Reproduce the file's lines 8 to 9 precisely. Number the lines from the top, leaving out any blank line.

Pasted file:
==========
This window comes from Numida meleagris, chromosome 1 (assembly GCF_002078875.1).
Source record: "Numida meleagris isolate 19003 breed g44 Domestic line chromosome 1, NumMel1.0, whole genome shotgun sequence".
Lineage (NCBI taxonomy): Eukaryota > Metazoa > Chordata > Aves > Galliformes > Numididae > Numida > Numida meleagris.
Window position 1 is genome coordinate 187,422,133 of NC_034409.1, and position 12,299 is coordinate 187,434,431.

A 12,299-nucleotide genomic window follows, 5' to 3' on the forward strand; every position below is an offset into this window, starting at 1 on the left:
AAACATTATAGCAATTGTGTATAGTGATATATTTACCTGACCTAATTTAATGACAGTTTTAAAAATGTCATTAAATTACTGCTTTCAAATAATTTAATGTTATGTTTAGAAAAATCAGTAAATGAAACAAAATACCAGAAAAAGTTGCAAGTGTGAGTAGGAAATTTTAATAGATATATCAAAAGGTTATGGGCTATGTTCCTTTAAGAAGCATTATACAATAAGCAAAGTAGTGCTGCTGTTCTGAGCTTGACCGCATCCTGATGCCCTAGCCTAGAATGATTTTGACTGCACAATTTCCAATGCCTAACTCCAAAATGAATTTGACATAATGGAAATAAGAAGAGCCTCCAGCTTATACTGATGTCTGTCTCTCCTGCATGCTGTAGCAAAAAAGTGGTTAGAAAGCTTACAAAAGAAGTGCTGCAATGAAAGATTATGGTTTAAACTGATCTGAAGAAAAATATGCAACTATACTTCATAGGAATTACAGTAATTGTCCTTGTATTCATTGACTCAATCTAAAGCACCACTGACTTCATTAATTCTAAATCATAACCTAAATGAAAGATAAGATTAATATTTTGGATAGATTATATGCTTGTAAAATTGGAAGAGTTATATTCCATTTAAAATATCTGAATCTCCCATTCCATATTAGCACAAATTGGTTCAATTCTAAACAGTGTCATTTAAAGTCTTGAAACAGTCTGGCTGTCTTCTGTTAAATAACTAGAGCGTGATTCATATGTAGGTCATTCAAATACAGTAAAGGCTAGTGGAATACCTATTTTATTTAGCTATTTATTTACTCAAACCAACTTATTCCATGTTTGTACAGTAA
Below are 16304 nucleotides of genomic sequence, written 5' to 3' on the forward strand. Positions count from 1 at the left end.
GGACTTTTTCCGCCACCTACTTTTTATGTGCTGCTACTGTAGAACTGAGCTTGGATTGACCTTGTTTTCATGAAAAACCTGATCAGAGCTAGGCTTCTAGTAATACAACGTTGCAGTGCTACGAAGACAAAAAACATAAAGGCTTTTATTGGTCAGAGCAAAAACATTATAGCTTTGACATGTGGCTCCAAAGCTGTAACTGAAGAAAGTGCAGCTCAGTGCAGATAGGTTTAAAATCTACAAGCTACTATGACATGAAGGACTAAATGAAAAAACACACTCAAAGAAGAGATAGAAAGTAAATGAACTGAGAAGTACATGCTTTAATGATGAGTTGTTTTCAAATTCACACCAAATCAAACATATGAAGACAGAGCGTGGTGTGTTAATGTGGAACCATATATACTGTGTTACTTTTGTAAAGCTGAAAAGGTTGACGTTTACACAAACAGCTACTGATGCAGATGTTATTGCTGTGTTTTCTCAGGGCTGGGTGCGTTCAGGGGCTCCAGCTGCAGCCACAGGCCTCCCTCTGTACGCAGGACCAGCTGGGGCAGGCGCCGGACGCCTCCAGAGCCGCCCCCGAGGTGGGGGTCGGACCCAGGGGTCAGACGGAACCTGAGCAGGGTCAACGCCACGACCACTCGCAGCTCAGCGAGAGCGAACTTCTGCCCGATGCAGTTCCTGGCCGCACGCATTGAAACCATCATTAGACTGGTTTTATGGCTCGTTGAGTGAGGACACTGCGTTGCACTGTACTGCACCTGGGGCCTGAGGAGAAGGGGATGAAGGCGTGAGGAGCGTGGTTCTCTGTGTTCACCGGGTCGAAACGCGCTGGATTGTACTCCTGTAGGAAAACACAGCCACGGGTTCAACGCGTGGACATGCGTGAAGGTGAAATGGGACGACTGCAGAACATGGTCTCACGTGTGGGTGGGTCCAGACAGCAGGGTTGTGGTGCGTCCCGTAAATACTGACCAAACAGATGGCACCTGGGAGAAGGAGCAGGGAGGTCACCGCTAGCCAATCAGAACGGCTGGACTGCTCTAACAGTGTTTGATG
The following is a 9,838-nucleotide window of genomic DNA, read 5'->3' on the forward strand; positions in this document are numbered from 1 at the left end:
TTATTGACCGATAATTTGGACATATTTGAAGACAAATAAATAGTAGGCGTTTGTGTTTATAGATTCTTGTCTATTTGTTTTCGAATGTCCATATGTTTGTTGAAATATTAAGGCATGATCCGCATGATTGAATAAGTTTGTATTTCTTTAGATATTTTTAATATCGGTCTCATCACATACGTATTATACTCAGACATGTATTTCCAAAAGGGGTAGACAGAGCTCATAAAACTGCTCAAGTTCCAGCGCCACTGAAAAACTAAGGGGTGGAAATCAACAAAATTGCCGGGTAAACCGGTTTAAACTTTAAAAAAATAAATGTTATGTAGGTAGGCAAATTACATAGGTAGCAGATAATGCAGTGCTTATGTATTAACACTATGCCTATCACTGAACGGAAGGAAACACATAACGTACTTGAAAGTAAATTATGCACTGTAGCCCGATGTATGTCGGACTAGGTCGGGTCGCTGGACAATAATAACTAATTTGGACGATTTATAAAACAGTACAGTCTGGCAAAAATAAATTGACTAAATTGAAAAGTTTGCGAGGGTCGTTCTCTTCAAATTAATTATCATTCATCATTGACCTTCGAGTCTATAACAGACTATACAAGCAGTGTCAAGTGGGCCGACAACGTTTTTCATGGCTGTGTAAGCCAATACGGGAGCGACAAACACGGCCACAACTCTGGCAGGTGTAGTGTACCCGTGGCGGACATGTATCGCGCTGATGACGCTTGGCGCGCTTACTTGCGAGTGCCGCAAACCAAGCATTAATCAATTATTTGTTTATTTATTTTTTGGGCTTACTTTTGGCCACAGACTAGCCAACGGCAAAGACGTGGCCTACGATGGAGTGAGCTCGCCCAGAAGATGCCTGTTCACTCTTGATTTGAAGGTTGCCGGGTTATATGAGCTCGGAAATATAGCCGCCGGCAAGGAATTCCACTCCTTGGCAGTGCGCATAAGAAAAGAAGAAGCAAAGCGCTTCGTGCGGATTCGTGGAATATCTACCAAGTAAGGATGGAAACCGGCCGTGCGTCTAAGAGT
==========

GGACTTTTTCCGCCACCTACTTTTTATGTGCTGCTACTGTAGAACTGAGCTTGGATTGACCTTGTTTTCATGAAAAACCTGATCAGAGCTAGGCTTCTAGTAATACAACGTTGCAGTGCTACGAAGACAAAAAACATAAAGGCTTTTATTGGTCAGAGCAAAAACATTATAGCTTTGACATGTGGCTCCAAAGCTGTAACTGAAGAAAGTGCAGCTCAGTGCAGATAGGTTTAAAATCTACAAGCTACTATGACATGAAGGACTAAATGAAAAAACACACTCAAAGAAGAGATAGAAAGTAAATGAACTGAGAAGTACATGCTTTAATGATGAGTTGTTTTCAAATTCACACCAAATCAAACATATGAAGACAGAGCGTGGTGTGTTAATGTGGAACCATATATACTGTGTTACTTTTGTAAAGCTGAAAAGGTTGACGTTTACACAAACAGCTACTGATGCAGATGTTATTGCTGTGTTTTCTCAGGGCTGGGTGCGTTCAGGGGCTCCAGCTGCAGCCACAGGCCTCCCTCTGTACGCAGGACCAGCTGGGGCAGGCGCCGGACGCCTCCAGAGCCGCCCCCGAGGTGGGGGTCGGACCCAGGGGTCAGACGGAACCTGAGCAGGGTCAACGCCACGACCACTCGCAGCTCAGCGAGAGCGAACTTCTGCCCGATGCAGTTCCTGGCCGCACGCATTGAAACCATCATTAGACTGGTTTTATGGCTCGTTGAGTGAGGACACTGCGTTGCACTGTACTGCACCTGGGGCCTGAGGAGAAGGGGATGAAGGCGTGAGGAGCGTGGTTCTCTGTGTTCACCGGGTCGAAACGCGCTGGATTGTACTCCTGTAGGAAAACACAGCCACGGGTTCAACGCGTGGACATGCGTGAAGGTGAAATGGGACGACTGCAGAACATGGTCTCACGTGTGGGTGGGTCCAGACAGCAGGGTTGTGGTGCGTCCCGTAAATACTGACCAAACAGATGGCACCTGGGAGAAGGAGCAGGGAGGTCACCGCTAGCCAATCAGAACGGCTGGACTGCTCTAACAGTGTTTGATG
The following is a 9,838-nucleotide window of genomic DNA, read 5'->3' on the forward strand; positions in this document are numbered from 1 at the left end: